This extra effort was truly valuable in bringing the project to
completion on time and within budget.
Over the several hundred construction meetings that one or both of us
attended, we got to know the contractors, subcontractors, and suppliers, and
because of those relationships, we got a much better job.
Incidentally, there is always a bit of tension and potential
disagreement between the contractor and subcontractors on one side and the
owner and architects on the other. The
contractors want to build as expeditiously and sometimes as cheaply as
possible. The owner/architects
want the structure built in the right and lasting way.
You should always be mindful of this difference in viewpoint throughout
Furniture, Equipment, Carpets, and Accessories:
The part of our project that really went over budget was interior
decorations, furnishings, and accessories.
The result was quite impressive, but the cost was extraordinary.
You will, no doubt, work with an interior decorator who will offer you
a number of choices as to types of furniture, fabrics, carpets, paint colors,
window treatments, etc. The
decorator will put together a series of samples of materials of compatible
colors and textures from which you are to make a selection.
Try to get samples as large as possible.
It’s really hard to determine how a vast expanse of material will
look when you only have a 2" by 2" swatch of it from which to make
your decisions. And, equally
important, try to get some firm prices for all of those items that are within
your budget. The furniture costs
alone can really inflate the cost of the project.
Also very important, establish an early time line to order and to
receive delivery of these kinds of items.
I was amazed to learn that it may take many months for the carpet
makers to make the carpet you want. Orders
must be made months before the items are needed.
If orders are not submitted early enough, you may have a building that
is near completion and occupancy and nothing with which to decorate or furnish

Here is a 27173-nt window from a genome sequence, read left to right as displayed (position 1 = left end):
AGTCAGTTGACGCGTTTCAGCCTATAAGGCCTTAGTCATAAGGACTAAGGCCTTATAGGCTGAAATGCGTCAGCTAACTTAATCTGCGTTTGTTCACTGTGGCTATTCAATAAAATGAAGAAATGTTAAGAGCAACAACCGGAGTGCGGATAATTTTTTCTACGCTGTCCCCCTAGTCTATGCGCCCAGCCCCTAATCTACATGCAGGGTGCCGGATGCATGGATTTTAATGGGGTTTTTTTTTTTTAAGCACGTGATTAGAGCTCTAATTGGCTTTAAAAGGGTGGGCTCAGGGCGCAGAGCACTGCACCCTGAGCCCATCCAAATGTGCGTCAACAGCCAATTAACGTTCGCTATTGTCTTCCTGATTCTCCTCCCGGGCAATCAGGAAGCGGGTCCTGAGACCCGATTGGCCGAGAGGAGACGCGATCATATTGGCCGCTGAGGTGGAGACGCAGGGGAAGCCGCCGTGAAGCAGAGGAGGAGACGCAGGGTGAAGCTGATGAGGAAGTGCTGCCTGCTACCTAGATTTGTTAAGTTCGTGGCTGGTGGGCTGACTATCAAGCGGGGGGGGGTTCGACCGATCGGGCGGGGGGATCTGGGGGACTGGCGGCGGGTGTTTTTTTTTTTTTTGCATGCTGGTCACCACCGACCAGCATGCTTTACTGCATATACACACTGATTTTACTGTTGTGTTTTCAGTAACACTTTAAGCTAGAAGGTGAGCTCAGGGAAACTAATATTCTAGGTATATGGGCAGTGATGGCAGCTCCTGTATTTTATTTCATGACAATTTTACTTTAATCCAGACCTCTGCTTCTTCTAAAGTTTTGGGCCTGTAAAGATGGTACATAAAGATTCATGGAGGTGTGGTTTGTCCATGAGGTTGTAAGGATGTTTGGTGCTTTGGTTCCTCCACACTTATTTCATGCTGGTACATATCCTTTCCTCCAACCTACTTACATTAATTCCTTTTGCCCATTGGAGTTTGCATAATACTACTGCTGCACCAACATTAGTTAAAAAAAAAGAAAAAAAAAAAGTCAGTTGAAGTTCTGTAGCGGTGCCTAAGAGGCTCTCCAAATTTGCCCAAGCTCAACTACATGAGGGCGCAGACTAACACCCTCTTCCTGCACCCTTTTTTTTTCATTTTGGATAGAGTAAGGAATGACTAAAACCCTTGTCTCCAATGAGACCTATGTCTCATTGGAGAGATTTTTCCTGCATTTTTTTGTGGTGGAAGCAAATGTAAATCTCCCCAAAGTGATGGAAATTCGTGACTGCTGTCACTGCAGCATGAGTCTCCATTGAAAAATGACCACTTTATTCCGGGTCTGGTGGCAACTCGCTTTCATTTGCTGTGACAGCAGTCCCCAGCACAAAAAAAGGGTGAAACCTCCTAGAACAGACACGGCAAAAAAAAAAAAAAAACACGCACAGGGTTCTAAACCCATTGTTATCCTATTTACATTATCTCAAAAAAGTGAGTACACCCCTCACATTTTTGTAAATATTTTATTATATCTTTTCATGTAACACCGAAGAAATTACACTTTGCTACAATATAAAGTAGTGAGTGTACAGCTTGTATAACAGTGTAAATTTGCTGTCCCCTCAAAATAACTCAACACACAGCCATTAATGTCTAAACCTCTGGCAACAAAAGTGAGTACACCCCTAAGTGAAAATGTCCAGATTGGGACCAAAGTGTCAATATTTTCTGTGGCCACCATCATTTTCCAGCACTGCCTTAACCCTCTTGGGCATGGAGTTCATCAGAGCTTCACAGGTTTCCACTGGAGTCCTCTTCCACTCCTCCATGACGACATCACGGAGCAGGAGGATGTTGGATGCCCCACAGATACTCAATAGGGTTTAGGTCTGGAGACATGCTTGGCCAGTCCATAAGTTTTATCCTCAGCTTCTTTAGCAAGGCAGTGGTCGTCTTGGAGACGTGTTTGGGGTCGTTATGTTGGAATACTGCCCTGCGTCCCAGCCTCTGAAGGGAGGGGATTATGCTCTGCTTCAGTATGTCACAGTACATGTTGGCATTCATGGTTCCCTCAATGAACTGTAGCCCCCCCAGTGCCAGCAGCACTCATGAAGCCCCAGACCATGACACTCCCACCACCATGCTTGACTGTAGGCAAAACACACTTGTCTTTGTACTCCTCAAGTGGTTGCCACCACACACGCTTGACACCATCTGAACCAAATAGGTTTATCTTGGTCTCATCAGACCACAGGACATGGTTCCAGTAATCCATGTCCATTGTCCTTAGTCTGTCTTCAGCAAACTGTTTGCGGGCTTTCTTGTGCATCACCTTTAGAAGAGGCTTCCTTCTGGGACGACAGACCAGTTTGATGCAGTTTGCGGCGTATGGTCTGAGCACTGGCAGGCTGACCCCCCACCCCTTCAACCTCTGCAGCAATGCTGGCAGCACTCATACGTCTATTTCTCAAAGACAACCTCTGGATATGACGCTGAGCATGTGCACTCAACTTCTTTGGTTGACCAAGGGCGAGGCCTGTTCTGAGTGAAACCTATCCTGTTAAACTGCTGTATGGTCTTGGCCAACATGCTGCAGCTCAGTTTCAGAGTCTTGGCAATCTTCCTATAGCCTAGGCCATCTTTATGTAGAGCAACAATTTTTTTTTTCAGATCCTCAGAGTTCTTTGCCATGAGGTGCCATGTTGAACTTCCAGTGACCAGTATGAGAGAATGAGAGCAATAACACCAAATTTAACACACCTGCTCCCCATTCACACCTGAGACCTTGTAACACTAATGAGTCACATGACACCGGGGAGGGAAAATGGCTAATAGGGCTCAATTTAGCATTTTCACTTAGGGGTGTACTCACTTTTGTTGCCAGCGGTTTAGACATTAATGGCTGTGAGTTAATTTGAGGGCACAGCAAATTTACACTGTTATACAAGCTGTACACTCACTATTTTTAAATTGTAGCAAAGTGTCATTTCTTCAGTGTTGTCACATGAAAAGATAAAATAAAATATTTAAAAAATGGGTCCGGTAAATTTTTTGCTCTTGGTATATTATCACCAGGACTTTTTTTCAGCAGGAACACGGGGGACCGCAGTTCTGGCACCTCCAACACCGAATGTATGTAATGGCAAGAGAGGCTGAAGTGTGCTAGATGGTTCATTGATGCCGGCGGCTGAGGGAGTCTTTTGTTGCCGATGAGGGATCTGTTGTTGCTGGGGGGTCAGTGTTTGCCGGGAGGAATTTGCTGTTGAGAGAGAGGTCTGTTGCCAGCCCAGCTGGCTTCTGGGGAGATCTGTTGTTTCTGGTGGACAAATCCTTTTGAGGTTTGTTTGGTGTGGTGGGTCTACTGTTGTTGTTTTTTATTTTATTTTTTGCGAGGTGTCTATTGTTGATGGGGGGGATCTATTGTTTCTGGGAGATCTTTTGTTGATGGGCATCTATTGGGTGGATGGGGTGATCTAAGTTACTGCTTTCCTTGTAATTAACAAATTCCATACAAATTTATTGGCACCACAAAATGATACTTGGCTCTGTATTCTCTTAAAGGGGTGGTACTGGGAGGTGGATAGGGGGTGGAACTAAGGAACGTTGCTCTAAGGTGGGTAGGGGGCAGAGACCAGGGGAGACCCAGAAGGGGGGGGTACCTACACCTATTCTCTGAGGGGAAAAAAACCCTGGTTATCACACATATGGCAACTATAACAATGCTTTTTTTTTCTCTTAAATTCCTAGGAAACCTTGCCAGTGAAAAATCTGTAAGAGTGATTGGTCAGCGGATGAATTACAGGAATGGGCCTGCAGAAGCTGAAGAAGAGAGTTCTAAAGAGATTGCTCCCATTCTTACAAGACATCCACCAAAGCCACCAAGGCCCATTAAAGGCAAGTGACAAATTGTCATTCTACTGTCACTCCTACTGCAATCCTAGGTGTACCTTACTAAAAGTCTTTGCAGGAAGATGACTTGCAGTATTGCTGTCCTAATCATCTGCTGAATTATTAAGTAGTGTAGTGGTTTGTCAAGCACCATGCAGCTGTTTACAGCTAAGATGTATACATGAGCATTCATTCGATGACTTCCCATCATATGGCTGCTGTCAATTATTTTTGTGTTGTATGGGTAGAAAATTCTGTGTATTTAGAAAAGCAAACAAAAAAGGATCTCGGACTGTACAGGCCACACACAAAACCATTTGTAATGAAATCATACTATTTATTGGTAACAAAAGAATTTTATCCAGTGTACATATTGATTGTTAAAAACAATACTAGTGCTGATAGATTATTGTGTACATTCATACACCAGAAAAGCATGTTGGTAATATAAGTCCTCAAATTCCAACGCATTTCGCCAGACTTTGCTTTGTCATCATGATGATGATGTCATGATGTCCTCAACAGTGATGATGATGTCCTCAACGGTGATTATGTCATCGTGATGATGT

it. On the other hand, if the
items arrive too soon, you may have trouble finding a good place to store them
until the building is ready. As
with comedy, timing is critical. Arranging
an appropriate arrival date can also be a big problem for light fixtures,
computers, student seating in classrooms, projectors, screens, blackboards or
So, watch your time line and F.F.E. (Furniture, Fixture, and Equipment)
budget. Problems in these areas
can really cause havoc with your opening and dedication plans.
I am sure that there are other problems that developed that I no longer
recall, or have blocked from my mind. I’m
also sure that problems will arise in your construction project that we
didn’t meet. Maybe those here
discussed will help you avoid some difficulties that you might have otherwise
Getting our building completed has been one of the most satisfying
experiences of my life. To have
an opportunity to dream a dream, to see it take visual form in the design
state, and then to be a part of the construction process as it becomes a
physical reality is a remarkably fulfilling experience.
As I indicated earlier, the process will bring lots of worries,
headaches, and sleepless nights, but in the end, it’s worth it all.
I hope some of what I have offered here will be helpful as you
undertake to build your dream for your school.
It is truly a flame that’s worth the candle.